Bangkok Dangerous was released on DVD and Blu-ray on January 6, 2009. As of December 1, 2009, 760,178 units have been sold, gathering US$15,058,164 in revenue.[12]


The film has an 9% approval rating on Rotten Tomatoes, based on 94 reviews with an average rating of 3.50 out of 10. The website's critics consensus reads: "With murky cinematography, a meandering pace, a dull storyline and rather wooden performances, the Pang Brothers' Hollywood remake of Bangkok Dangerous is unsuccessful."[13] On Metacritic, the film has a weighted average score of 24 out of 100 based on reviews from 16 critics, indicating "generally unfavorable reviews".[14]

See also[edit]


  1. ^ a b c d e f "Bangkok Dangerous". American Film Institute. Retrieved December 21, 2016.
  2. ^ "Here Comes Hollywood". 3 February 2014.
  3. ^ a b c d "Bangkok Dangerous (2008)". Box Office Mojo. Retrieved July 4, 2011.
  4. ^ Fleming, Michael (June 6, 2006). "Cage's 'Dangerous' liaison". Variety. Reed Business Information. Retrieved August 7, 2006.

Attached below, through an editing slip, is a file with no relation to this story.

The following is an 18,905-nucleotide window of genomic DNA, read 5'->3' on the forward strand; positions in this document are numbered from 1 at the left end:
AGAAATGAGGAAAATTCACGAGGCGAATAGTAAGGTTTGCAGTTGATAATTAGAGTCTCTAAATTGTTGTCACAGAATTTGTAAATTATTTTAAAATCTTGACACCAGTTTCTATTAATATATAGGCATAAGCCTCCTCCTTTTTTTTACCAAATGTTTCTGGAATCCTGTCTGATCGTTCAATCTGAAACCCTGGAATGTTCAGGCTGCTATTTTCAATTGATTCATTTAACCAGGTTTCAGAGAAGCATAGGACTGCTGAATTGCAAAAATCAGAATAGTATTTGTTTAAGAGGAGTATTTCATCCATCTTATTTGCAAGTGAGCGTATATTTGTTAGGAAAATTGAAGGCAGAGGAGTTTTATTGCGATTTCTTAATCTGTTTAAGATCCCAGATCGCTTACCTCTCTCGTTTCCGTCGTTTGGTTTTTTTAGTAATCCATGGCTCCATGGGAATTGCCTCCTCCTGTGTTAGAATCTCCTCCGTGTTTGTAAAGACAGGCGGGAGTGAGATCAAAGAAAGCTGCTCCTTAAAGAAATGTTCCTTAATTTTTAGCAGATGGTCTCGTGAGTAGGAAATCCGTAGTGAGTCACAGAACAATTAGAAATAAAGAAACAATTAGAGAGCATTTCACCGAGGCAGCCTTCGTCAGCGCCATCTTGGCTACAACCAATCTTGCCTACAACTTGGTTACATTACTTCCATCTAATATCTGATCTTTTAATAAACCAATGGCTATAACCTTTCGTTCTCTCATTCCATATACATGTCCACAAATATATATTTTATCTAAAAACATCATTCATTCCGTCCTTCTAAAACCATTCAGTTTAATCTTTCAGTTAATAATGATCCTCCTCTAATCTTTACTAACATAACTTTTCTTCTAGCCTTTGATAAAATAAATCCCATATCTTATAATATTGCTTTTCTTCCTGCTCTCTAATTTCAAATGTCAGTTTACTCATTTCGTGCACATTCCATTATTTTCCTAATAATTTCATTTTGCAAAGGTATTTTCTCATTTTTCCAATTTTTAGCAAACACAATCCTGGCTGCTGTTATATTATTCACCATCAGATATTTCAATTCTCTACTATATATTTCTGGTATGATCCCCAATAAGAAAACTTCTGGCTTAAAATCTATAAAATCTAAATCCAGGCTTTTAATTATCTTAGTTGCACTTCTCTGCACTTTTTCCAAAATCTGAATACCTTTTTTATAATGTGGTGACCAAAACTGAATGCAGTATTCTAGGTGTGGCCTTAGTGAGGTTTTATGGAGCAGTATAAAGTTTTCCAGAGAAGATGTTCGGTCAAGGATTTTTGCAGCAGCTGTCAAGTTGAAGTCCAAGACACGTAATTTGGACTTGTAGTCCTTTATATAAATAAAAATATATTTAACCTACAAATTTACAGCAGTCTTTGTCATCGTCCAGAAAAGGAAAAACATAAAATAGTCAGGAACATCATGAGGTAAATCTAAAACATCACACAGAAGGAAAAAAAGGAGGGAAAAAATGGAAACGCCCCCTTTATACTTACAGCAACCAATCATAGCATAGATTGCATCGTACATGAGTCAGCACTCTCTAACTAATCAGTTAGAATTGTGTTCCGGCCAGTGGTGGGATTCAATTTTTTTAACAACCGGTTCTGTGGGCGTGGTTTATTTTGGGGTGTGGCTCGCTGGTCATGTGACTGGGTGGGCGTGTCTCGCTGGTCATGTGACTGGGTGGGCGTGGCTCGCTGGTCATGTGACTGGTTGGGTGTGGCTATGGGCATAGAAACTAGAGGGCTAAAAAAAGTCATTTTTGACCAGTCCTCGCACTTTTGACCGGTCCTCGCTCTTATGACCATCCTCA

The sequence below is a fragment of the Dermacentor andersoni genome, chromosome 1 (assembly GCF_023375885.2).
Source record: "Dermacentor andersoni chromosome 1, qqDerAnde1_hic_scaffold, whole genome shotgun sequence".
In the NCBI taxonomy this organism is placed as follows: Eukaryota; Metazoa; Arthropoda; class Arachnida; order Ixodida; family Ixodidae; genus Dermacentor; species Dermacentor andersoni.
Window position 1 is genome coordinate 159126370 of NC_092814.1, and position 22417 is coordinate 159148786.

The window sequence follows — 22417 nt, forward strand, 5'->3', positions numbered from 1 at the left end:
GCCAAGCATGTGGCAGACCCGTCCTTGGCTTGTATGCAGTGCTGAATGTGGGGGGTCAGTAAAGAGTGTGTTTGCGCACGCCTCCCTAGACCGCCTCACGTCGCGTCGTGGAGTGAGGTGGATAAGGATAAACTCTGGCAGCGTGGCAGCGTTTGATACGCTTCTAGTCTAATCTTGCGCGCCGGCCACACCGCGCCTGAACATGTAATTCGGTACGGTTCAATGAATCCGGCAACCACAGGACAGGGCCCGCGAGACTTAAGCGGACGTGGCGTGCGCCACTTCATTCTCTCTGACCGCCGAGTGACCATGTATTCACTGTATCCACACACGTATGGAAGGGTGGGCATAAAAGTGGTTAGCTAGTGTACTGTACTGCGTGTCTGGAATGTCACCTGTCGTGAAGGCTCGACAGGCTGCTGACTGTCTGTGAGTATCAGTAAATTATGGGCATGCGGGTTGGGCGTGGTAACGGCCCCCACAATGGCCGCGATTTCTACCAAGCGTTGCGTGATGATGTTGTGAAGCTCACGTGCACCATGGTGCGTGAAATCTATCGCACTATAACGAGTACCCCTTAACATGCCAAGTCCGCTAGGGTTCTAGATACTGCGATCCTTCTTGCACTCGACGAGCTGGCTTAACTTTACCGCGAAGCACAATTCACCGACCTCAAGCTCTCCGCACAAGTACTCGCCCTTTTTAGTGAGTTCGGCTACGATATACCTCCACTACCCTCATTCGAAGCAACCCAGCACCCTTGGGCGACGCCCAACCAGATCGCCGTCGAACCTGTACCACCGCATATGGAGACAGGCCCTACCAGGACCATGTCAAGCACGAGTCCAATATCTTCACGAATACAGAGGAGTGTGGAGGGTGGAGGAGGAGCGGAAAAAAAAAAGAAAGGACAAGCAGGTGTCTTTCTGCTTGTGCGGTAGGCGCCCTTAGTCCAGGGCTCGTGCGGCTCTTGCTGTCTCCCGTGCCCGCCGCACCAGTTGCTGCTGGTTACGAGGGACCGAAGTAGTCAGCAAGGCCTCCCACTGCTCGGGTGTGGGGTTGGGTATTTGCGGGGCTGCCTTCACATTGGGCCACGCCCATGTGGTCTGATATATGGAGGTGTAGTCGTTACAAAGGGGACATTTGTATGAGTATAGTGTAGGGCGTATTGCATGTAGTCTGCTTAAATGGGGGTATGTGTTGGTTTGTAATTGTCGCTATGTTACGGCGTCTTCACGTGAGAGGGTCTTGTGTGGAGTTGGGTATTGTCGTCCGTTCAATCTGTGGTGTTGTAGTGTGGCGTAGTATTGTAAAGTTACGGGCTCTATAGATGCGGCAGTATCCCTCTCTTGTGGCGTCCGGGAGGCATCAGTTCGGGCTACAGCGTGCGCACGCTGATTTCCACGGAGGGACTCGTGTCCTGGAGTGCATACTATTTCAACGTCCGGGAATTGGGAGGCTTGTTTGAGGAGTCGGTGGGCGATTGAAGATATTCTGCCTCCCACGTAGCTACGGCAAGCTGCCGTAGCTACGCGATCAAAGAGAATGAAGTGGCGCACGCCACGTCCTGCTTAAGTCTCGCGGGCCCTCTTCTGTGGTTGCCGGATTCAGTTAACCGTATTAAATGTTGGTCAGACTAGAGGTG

5. ^ "Nicolas lands in Bangkok for Pang brothers movie". Agence France-Press. August 22, 2006. Archived from the original on November 18, 2007. Retrieved August 24, 2006.
  6. ^ "Stickman Weekly 20/8/2006". Stickmanbangkok.com. August 20, 2006. Archived from the original on August 31, 2006. Retrieved August 21, 2006.
  7. ^ a b "Thai filmmakers hope remakes will lure overseas audiences". Channel NewsAsia. Agence France-Presse. July 20, 2007. Archived from the original on August 22, 2007. Retrieved July 20, 2007.
  8. ^ "Lionsgate Acquires Cage's Bangkok Dangerous". Comingsoon.net. February 7, 2008. Archived from the original on December 3, 2013. Retrieved July 21, 2009.
  9. ^ Jessop, Sonia Kolesnikov (July 13, 2006). "Pang brothers see eye-to-eye on horror". The New York Times. Retrieved July 14, 2006.
  10. ^ "Stickman Weekly 20/8/2006". Stickmanbangkok.com. August 20, 2006. Archived from the original on August 31, 2006. Retrieved August 21, 2006.
  11. ^ McClintock, Pamela (September 7, 2008). "'Bangkok Dangerous' on top with modest take". Variety. Archived from the original on September 26, 2008. Retrieved October 14, 2008.
  12. ^ "Bangkok Dangerous — DVD Sales". The Numbers.
  13. ^ "Bangkok Dangerous". Rotten Tomatoes. Retrieved June 14, 2020.
  14. ^ "Bangkok Dangerous". Metacritic. Retrieved December 13, 2008.

External links[edit]